Richard Florida is the author of “The New Urban Crisis: How Our Cities Are Increasing Inequality, Deepening Segregation, and Failing the Middle Class—and What We Can Do About It.” Here, the urbanist explains how to choose the best place to live for your career. Whether you’re fresh out of college or you’ve just had your first child, Florida has an idea of where you should be looking to live. Following is a transcript of the video.
It’s not enough to get a great degree anymore. You really have to go to a place that has the labor market in your industry, and that isn’t many places. You know, if you want to do finance, you’re going to New York, you’re going to London, you’re going to Hong Kong, maybe you can go to Toronto. If you’re going to do media … you’re going to go to New York or London or maybe San Francisco. If you’re going to do movies and film and entertainment, you’re going to LA. If you’re going to do music you’re going to do New York or LA or London or Nashville.
So, these job markets are very concentrated. So the one thing I can say, for sure, when you’re young when you don’t have a family when you can cram 16 people in a rental apartment, the amount of value-added you’ll get to your career — it almost dictates that you go to these places. I think the question then becomes, you know, we make several big moves in our lives. I wrote about this in a book called “Who’s Your City”. The first move is that move after college where we position ourselves in a labor market.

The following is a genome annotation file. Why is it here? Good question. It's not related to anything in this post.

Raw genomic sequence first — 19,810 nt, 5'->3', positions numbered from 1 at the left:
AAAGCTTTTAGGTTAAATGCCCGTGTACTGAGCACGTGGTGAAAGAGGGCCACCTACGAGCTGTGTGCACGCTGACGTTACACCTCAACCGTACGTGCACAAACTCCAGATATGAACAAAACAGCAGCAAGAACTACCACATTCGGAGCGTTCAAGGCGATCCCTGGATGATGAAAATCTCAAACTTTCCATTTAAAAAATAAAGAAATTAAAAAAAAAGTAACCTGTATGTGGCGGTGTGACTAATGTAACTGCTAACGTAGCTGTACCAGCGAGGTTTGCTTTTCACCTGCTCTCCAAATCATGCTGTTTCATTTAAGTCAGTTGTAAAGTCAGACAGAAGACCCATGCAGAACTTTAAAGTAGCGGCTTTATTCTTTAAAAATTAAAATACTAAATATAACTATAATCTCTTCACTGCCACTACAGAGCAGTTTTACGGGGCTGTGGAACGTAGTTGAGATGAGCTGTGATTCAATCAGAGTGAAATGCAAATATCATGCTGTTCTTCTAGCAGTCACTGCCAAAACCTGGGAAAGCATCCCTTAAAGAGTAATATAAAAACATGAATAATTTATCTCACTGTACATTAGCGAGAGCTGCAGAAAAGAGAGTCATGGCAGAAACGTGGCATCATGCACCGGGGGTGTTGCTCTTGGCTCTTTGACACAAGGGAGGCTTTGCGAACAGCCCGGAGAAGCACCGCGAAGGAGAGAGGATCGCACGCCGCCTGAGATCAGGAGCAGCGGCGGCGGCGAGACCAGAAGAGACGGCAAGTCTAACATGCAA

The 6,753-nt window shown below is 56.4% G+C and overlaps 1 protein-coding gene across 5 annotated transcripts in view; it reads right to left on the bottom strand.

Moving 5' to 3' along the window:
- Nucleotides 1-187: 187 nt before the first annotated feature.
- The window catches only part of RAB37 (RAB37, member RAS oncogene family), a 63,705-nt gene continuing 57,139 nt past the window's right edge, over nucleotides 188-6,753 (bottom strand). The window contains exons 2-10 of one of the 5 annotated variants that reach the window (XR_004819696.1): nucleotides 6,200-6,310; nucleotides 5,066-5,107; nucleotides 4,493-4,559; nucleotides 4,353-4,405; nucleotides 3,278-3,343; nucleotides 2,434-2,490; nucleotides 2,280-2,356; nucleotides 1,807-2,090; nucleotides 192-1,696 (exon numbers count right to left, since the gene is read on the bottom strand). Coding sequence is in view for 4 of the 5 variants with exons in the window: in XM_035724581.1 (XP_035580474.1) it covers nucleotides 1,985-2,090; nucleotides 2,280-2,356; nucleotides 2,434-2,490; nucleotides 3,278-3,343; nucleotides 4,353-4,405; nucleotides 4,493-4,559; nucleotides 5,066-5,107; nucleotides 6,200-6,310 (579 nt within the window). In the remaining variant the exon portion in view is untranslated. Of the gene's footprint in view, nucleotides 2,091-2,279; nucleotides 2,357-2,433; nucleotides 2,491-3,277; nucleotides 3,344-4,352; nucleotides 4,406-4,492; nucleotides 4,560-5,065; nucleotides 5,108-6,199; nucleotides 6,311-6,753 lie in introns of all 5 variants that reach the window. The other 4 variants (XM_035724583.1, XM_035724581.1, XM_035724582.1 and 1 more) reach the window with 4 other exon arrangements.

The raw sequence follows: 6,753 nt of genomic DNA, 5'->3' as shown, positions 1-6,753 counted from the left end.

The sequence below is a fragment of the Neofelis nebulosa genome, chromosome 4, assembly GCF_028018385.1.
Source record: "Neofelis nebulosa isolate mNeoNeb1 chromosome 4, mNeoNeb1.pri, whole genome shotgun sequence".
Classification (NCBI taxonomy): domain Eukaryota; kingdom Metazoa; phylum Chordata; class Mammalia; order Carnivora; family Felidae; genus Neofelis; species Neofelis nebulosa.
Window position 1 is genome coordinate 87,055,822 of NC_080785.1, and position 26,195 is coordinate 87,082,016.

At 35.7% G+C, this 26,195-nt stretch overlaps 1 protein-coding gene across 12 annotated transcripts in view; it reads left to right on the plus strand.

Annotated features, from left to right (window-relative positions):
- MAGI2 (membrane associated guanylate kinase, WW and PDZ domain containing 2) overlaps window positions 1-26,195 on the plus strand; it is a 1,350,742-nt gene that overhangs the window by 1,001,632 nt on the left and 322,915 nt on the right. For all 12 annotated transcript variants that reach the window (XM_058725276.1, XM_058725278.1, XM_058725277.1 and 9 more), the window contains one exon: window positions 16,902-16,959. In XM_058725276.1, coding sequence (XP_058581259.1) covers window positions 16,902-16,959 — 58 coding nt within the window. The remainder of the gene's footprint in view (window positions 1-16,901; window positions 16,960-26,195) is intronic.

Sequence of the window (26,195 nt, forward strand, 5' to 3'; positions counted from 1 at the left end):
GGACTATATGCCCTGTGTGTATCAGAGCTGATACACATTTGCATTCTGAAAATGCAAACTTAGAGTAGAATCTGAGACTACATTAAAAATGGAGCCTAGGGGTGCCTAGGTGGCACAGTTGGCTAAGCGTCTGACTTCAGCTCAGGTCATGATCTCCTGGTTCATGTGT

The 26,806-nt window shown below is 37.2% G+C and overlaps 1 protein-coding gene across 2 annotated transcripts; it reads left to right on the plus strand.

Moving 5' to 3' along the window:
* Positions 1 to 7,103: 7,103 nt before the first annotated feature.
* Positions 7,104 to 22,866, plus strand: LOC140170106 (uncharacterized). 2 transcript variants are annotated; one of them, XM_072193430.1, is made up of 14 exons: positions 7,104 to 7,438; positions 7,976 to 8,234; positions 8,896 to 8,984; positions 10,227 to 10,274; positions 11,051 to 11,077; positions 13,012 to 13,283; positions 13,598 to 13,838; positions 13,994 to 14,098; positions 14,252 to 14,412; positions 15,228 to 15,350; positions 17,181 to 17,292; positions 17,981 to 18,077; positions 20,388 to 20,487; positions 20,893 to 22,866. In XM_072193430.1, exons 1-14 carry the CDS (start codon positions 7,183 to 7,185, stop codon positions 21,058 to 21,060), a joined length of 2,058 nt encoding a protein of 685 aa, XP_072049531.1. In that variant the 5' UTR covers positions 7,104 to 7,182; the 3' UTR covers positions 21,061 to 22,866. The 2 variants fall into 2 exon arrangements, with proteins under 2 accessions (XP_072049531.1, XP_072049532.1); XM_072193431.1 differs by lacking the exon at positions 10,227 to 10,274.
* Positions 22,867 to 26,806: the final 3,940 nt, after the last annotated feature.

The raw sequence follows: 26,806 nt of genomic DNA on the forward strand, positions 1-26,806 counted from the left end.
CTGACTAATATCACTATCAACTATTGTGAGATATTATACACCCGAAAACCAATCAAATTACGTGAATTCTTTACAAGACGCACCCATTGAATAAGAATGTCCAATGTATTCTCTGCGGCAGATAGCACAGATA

The second move is not when we get married, it’s when we have kids. And here, I think, what people tend to do is they tend, if they’re priced out of Manhattan or they’re priced out of the center of San Francisco or Back Bay in Boston. They tend to look first at the suburbs. Right? They tend to say, “Well, you know, I can get more space. I can get a backyard.” They don’t do enough of a search, I think, of looking at other cities. You know, does it make sense for me to go to Pittsburgh or take a look at Detroit, or should I head to a place like Atlanta or Minneapolis?
So I think one thing I would encourage people at that stage, once they built a network — I met Peter Jackson a long time ago and I went to visit him in Wellington, the great director, and he said this. He said, I went to LA and established a great film directing career. I couldn’t start off in Wellington, New Zealand. But once I had developed that network, then I could move back to Wellington, which I love — I’m from.
But I could also create, at a much lower cost, a studio complex where I could attract global talent, ‘cause, Peter Jackson, I’m making cool movies, I can have a facility and I can track people. So I think at that stage, people need to be a little bit — I would encourage people to be a little bit more all-encompassing and a little bit more strategic about their choice of where to live when they get a little bit older and more established.